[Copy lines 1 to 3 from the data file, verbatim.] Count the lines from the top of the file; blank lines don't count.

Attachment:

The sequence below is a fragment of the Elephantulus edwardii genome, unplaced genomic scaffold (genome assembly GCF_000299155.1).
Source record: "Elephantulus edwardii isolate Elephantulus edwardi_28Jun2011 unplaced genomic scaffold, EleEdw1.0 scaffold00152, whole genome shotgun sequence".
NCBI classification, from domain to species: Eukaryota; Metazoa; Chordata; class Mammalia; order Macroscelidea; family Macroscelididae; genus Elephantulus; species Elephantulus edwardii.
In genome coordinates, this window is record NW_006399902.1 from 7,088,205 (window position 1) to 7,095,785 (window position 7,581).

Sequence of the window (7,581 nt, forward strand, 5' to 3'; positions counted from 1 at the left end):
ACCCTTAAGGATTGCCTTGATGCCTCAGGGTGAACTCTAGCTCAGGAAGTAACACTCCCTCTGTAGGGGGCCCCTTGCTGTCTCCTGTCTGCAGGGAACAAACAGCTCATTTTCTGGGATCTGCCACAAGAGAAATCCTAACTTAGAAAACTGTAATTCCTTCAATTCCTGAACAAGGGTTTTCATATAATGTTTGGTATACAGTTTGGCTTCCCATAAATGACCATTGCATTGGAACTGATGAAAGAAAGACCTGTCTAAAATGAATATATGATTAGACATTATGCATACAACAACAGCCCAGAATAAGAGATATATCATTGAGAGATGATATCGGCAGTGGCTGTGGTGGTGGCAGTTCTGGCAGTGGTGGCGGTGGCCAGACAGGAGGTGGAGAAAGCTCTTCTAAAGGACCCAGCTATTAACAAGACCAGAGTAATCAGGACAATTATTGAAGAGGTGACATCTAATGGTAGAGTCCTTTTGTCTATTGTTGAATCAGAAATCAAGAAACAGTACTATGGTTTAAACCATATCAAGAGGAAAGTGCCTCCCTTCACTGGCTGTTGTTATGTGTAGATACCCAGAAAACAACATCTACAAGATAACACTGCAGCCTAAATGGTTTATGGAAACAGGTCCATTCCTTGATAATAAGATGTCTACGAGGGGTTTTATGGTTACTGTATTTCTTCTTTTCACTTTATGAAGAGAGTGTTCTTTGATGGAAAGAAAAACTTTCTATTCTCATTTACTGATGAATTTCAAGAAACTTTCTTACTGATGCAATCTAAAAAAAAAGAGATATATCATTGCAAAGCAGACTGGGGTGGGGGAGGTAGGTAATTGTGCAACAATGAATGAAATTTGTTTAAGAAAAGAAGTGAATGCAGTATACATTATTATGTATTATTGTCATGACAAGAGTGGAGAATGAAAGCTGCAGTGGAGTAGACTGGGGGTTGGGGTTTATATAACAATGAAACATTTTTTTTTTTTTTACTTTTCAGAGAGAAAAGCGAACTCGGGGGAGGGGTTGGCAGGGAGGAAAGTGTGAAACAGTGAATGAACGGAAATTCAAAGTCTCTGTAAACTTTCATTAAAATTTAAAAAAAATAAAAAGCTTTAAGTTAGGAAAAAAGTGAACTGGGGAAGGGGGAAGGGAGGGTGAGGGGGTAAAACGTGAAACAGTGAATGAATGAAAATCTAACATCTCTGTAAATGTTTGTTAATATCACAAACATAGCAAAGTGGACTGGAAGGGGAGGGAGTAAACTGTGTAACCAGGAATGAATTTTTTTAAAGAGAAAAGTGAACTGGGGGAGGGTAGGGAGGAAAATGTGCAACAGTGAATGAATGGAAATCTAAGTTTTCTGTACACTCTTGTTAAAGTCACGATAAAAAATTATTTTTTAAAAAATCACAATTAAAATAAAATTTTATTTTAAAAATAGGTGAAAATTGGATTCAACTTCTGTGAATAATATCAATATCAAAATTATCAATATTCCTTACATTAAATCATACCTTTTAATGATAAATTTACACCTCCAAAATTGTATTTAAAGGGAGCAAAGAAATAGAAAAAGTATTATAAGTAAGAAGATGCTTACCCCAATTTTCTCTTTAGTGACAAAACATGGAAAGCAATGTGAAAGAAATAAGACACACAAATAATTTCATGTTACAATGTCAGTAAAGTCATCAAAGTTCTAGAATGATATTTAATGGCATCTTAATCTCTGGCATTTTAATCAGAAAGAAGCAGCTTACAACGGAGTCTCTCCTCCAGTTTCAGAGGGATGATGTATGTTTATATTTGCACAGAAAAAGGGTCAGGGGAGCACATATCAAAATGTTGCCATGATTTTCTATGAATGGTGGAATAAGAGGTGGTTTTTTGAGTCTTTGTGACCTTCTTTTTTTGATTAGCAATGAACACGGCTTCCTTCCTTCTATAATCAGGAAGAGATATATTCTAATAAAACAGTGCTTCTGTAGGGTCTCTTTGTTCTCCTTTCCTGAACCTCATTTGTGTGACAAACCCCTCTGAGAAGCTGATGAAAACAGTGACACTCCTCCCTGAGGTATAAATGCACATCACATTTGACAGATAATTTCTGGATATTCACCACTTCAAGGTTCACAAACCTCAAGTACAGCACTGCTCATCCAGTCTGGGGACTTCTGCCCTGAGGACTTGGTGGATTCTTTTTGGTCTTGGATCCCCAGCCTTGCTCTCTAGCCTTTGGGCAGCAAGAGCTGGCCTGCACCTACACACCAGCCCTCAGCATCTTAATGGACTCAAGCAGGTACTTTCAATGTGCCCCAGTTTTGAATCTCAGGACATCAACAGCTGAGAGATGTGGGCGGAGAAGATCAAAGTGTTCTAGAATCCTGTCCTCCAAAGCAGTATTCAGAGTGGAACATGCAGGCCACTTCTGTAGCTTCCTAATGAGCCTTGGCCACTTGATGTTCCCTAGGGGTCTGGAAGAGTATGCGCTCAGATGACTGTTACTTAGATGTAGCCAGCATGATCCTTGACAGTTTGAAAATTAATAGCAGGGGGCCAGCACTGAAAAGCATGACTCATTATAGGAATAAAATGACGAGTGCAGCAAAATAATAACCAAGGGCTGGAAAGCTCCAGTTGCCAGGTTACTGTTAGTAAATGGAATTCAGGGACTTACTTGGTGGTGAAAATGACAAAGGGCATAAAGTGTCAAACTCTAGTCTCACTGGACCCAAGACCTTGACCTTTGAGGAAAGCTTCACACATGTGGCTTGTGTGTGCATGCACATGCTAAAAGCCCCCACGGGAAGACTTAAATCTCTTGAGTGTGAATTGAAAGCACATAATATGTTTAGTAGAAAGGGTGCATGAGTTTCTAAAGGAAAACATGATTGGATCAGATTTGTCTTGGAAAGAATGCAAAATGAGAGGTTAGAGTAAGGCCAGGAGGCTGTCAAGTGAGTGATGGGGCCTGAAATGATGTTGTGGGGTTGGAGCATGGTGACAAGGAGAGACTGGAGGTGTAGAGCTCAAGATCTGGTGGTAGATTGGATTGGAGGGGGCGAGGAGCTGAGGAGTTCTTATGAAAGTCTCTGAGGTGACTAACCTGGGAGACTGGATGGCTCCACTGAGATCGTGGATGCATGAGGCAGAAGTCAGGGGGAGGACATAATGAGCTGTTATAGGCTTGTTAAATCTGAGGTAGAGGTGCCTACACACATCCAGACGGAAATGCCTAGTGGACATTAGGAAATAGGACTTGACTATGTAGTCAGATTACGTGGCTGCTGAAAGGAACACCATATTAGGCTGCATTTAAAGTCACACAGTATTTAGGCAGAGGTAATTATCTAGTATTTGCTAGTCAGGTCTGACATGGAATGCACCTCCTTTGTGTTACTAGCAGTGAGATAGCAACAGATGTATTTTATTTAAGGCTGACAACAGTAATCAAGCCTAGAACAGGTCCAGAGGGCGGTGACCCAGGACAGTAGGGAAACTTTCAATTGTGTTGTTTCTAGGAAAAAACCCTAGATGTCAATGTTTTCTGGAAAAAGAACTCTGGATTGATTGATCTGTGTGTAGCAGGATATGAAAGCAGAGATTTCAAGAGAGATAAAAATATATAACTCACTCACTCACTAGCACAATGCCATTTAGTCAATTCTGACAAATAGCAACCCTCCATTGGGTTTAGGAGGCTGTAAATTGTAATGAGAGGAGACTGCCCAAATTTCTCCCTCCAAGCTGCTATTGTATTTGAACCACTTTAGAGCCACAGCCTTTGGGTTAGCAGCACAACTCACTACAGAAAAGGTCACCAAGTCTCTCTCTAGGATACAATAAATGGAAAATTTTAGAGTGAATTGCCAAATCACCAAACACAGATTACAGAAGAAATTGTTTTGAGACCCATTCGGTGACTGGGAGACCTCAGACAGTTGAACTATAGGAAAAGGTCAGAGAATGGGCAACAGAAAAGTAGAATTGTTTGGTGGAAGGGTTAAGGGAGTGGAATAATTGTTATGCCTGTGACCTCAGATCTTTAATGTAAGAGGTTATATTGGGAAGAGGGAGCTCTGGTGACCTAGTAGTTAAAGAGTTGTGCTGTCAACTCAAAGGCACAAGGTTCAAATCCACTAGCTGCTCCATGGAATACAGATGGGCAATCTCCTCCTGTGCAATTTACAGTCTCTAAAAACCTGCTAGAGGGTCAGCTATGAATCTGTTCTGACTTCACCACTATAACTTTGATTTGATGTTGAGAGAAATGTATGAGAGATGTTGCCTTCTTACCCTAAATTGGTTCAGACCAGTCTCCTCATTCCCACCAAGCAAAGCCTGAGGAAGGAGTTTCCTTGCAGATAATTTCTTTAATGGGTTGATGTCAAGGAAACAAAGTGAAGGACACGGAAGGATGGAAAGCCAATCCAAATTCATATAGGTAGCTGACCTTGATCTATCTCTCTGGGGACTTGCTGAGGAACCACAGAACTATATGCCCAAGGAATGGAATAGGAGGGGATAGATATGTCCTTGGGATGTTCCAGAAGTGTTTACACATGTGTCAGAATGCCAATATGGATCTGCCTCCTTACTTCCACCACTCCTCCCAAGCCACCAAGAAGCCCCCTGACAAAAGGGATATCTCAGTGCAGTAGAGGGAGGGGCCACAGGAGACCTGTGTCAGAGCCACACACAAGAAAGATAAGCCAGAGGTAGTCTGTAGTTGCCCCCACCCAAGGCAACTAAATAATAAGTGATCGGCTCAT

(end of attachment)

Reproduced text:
The sequence below is a fragment of the Elephantulus edwardii genome, unplaced genomic scaffold (genome assembly GCF_000299155.1).
Source record: "Elephantulus edwardii isolate Elephantulus edwardi_28Jun2011 unplaced genomic scaffold, EleEdw1.0 scaffold00152, whole genome shotgun sequence".
NCBI classification, from domain to species: Eukaryota; Metazoa; Chordata; class Mammalia; order Macroscelidea; family Macroscelididae; genus Elephantulus; species Elephantulus edwardii.